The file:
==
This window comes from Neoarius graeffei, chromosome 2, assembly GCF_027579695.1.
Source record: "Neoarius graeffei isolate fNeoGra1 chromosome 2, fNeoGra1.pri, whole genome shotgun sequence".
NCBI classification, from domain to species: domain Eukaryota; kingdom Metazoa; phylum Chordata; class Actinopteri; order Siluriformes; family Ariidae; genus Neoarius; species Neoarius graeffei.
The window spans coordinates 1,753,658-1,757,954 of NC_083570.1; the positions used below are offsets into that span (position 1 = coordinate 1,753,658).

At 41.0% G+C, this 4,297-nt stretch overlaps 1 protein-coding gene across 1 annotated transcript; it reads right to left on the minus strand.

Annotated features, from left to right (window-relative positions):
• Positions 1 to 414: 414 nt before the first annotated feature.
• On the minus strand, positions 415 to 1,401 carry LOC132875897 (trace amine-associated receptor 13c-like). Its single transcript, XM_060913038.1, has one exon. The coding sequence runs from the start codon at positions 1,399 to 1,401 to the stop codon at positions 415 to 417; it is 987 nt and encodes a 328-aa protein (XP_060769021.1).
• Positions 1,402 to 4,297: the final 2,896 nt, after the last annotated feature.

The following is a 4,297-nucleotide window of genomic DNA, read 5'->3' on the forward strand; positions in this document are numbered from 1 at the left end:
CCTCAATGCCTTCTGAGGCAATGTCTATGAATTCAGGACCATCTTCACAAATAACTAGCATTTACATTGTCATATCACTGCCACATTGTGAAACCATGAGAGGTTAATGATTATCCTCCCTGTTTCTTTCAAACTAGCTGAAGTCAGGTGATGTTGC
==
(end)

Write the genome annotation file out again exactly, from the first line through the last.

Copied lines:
This window comes from Neoarius graeffei, chromosome 2, assembly GCF_027579695.1.
Source record: "Neoarius graeffei isolate fNeoGra1 chromosome 2, fNeoGra1.pri, whole genome shotgun sequence".
NCBI classification, from domain to species: domain Eukaryota; kingdom Metazoa; phylum Chordata; class Actinopteri; order Siluriformes; family Ariidae; genus Neoarius; species Neoarius graeffei.
The window spans coordinates 1,753,658-1,757,954 of NC_083570.1; the positions used below are offsets into that span (position 1 = coordinate 1,753,658).

At 41.0% G+C, this 4,297-nt stretch overlaps 1 protein-coding gene across 1 annotated transcript; it reads right to left on the minus strand.

Annotated features, from left to right (window-relative positions):
• Positions 1 to 414: 414 nt before the first annotated feature.
• On the minus strand, positions 415 to 1,401 carry LOC132875897 (trace amine-associated receptor 13c-like). Its single transcript, XM_060913038.1, has one exon. The coding sequence runs from the start codon at positions 1,399 to 1,401 to the stop codon at positions 415 to 417; it is 987 nt and encodes a 328-aa protein (XP_060769021.1).
• Positions 1,402 to 4,297: the final 2,896 nt, after the last annotated feature.

The following is a 4,297-nucleotide window of genomic DNA, read 5'->3' on the forward strand; positions in this document are numbered from 1 at the left end:
CCTCAATGCCTTCTGAGGCAATGTCTATGAATTCAGGACCATCTTCACAAATAACTAGCATTTACATTGTCATATCACTGCCACATTGTGAAACCATGAGAGGTTAATGATTATCCTCCCTGTTTCTTTCAAACTAGCTGAAGTCAGGTGATGTTGC